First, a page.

In considering applications for recognition and enforcement of a foreign court judgment, the commercial courts of the Russian Federation traditionally rely on Article 241(1) of the Arbitrazh Procedural Code (the “APC”), which states that foreign judgments can be recognized and enforced in Russia “if recognition and enforcement of such judgments is provided for by an international treaty of the Russian Federation or federal law.”
The Russian Federation is a signatory to the UN Convention on the Recognition and Enforcement of Foreign Arbitral Awards of 1958 (the “New York Convention”), thus making the foreign arbitral award enforcement process in Russia relatively straightforward. However, there is no such applicable “global” treaty for enforcing foreign court judgments in Russia. On the recognition and enforcement of foreign court judgments, the Russian Federation is party to multilateral treaties with nine other CIS countries and has also entered into bilateral treaties with nearly 40 other countries*.
Traditionally, Russian courts have interpreted the APC Article 241(1) provision rather formally and considered that recognition and enforcement of a foreign judgment is only possible where there exists a treaty between the Russian Federation and the relevant state that expressly provides for mutual recognition and enforcement of judgments. However, several decisions have recently emerged in which the Russian courts have taken a less strict approach in their recognition and enforcement analysis and have held that a judgment, executed in a state that itself enforces Russian judgments, should be enforceable in Russia,subject only to the limited defenses set out in Article 244 of the APC.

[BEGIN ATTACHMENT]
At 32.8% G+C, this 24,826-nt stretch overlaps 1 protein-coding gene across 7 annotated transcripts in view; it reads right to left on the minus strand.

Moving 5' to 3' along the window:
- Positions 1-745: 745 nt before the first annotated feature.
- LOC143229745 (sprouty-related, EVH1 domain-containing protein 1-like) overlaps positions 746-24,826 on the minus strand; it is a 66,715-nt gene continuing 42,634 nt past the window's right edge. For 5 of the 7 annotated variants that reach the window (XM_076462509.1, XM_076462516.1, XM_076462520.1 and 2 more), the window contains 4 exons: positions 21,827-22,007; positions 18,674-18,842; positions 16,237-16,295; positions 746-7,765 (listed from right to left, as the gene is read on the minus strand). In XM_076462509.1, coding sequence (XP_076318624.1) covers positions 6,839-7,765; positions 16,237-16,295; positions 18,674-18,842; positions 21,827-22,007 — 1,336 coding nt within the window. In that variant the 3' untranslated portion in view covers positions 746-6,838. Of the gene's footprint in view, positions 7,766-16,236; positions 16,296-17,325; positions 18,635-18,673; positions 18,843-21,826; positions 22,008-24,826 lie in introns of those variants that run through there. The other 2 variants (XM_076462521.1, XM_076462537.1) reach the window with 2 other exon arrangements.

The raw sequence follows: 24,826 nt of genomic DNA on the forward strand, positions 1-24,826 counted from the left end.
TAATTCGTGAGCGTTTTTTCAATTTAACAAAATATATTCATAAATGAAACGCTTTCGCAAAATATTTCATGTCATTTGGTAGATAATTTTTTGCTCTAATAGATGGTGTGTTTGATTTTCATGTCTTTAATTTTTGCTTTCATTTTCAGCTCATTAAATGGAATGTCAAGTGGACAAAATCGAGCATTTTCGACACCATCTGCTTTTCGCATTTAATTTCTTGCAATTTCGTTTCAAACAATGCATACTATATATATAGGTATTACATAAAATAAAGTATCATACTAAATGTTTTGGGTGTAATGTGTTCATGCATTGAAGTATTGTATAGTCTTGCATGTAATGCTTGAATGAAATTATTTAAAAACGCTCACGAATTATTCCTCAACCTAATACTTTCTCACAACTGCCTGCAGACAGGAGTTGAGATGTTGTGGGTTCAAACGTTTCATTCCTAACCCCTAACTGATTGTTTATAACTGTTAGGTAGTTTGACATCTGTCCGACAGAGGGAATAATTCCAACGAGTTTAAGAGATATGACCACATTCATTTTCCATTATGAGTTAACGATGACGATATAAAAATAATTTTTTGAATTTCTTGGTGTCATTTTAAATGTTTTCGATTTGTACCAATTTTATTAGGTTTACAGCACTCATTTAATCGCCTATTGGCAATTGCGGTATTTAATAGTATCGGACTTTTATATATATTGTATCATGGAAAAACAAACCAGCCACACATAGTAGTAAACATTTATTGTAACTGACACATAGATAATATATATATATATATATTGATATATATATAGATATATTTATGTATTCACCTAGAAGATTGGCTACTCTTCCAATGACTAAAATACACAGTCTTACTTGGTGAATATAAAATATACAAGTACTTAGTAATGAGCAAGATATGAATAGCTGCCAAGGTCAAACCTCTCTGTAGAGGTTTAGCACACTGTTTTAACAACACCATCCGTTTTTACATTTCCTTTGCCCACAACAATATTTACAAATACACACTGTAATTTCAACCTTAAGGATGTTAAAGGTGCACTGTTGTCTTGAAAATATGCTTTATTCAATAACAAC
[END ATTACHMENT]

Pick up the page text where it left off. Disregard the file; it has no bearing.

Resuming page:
The below discussion of two enforcement cases from foreign jurisdictions, with regard to the same subject matter, illustrates some of the central factors the Russian courts consider in their enforceability analysis in the absence of a treaty on foreign judgment recognition and enforcement as well as the courts’ divergent approach to the conflicting judgments.
In the English Judgment case, the Russian courts reinforce the “pro-enforcement” stance towards foreign court judgments, favoring enforcement not only on the basis of international treaties but also in recognition of the international law principles of reciprocity and comity. This “pro-enforcement” stance is a positive sign for entities seeking enforcement of foreign judgments in Russia, and it also provides further support to those seeking enforcement of Russian judgments abroad on the basis of reciprocity.
However, uncertainty remains. In the Initial French Judgment case, it is clear that the courts do not categorically apply the principle of reciprocity and comity in the absence of international treaties on foreign judgment enforcement.
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